Late summer finds me in the kitchen canning homemade salsa. We eat so much salsa during the year that it would be insanely costly to buy it. If you know how to can and don’t mind chopping onions and hot peppers you can also can homemade salsa.
My homemade salsa is one that mother and I have been making for years. However, each year it tastes a little different. In fact, the salsa I can, tastes different than the salsa mom cans.
Why the difference? Well, we don’t get our ingredients from the same garden for starters. The other thing is peppers and onion vary in hotness from one summer to another. Just keep that in mind when you are canning homemade salsa. Taste testing is important!
Canning Homemade Salsa:
Let’s start with the basic recipe:
- 1 pound of chopped onions
- 6 gloves minced garlic
- 1/3 pound chopped jalapenos
- 1 pound chopped sweet banana peppers
- 5 pounds chopped tomatoes
- 1/3 cup raw cane sugar
- 4 teaspoon cumin
- 3 tablespoons salt
- 2/3 cup apple cider vinegar
- 1 quart tomato sauce
- 4 ounces chopped fresh green chilli peppers
- 1/4 cup minced cilantro
- 3/4 cup clear jell or corn startch
Mix the clear jell with the tomato sauce first, making sure there are no clumps. Then mix everything all together.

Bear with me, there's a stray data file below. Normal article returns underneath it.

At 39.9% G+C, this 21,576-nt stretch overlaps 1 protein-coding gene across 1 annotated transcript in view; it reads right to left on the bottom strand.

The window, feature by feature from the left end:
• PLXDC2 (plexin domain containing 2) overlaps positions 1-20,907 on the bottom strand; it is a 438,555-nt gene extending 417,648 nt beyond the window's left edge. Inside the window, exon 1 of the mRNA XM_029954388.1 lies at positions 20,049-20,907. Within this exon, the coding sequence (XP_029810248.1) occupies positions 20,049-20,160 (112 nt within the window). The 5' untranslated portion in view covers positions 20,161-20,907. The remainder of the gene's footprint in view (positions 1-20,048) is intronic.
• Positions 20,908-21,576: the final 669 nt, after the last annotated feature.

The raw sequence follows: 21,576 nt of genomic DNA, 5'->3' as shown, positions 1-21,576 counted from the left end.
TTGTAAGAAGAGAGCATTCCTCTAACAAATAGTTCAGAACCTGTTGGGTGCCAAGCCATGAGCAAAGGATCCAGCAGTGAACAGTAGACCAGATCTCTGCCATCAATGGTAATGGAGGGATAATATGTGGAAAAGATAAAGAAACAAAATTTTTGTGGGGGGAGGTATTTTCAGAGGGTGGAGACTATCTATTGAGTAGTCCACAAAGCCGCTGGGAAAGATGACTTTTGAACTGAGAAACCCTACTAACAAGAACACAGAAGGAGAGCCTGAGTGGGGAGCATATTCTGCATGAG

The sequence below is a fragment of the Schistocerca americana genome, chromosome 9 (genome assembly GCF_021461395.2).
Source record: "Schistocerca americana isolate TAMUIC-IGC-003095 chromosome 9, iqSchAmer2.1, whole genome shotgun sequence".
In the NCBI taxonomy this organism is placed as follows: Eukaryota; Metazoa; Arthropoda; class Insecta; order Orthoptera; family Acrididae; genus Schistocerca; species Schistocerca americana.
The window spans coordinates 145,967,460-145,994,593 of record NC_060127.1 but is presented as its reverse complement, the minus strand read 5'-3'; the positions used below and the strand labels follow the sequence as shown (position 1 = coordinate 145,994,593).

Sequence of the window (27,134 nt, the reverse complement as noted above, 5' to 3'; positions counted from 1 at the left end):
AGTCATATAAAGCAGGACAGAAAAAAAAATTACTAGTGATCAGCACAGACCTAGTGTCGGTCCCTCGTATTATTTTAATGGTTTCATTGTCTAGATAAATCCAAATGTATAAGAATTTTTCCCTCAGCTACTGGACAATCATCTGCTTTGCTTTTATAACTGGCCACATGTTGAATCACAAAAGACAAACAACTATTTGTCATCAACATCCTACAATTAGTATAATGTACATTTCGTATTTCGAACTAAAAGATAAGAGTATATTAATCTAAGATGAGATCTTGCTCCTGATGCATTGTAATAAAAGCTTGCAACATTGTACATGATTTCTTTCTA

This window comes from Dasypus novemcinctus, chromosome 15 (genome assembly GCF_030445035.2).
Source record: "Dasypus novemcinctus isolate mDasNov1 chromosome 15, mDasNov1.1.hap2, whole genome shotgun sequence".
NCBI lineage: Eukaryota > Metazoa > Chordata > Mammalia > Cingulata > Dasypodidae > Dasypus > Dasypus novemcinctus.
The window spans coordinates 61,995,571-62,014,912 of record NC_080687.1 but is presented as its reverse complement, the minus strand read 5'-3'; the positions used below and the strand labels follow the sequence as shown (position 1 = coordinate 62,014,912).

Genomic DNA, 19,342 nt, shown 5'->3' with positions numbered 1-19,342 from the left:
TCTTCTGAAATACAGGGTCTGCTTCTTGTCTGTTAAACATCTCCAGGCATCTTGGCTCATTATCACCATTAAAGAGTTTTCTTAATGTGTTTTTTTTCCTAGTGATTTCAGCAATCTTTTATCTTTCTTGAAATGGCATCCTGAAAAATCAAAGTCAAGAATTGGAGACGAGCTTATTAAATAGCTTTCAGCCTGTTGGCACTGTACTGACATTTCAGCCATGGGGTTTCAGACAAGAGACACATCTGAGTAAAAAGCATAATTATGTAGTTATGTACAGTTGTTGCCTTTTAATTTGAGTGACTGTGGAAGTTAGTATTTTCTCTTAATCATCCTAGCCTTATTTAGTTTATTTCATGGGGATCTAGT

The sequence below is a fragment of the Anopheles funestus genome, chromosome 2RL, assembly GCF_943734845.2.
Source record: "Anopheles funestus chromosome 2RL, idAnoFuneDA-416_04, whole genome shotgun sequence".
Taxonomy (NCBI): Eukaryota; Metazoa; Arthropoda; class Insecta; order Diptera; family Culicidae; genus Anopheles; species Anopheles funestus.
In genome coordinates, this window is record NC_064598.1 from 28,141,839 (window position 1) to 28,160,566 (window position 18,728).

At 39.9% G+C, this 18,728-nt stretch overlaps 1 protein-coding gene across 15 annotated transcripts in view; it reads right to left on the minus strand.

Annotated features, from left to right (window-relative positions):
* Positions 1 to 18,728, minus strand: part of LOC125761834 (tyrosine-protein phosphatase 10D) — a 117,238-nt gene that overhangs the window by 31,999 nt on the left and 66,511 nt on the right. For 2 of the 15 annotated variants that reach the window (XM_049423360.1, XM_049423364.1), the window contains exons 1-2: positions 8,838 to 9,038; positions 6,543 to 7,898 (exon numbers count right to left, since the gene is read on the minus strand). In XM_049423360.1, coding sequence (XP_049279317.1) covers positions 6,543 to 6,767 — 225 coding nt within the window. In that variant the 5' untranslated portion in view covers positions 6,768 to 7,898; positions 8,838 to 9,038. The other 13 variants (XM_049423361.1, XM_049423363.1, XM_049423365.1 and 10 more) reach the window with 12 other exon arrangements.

Next comes the tasting. Your salsa will actually “cool” when you can it. So when tasting your salsa, you want to make sure it’s just a bit warmer than you would like. If my salsa is not hot enough I will add more banana peppers first and then just a smidgen more jalapeno. If the salsa is too hot, add a few more tomatoes.
Pour your salsa into clean pint jars and process in a hot water bath for 15 minutes.
Makes approximately 10 pints of salsa.
~To enjoy just as a fresh salsa, leave out the clear jell.
Hot water bath method for canning homemade salsa:
Pour salsa into clean pint jars, top with new lids and tighten with canning rings. Place jars into a hot water bath canner and cover with water. Turn the heat to high.
Once the water begins to boil, set your timer for 15 minutes. When the timer goes off, slowly lift your jars out of the water and set on the counter to cool. It’s helpful to make sure there is no cold air blowing directly onto the area where your jars are, as the cold air could cause the hot jars to break.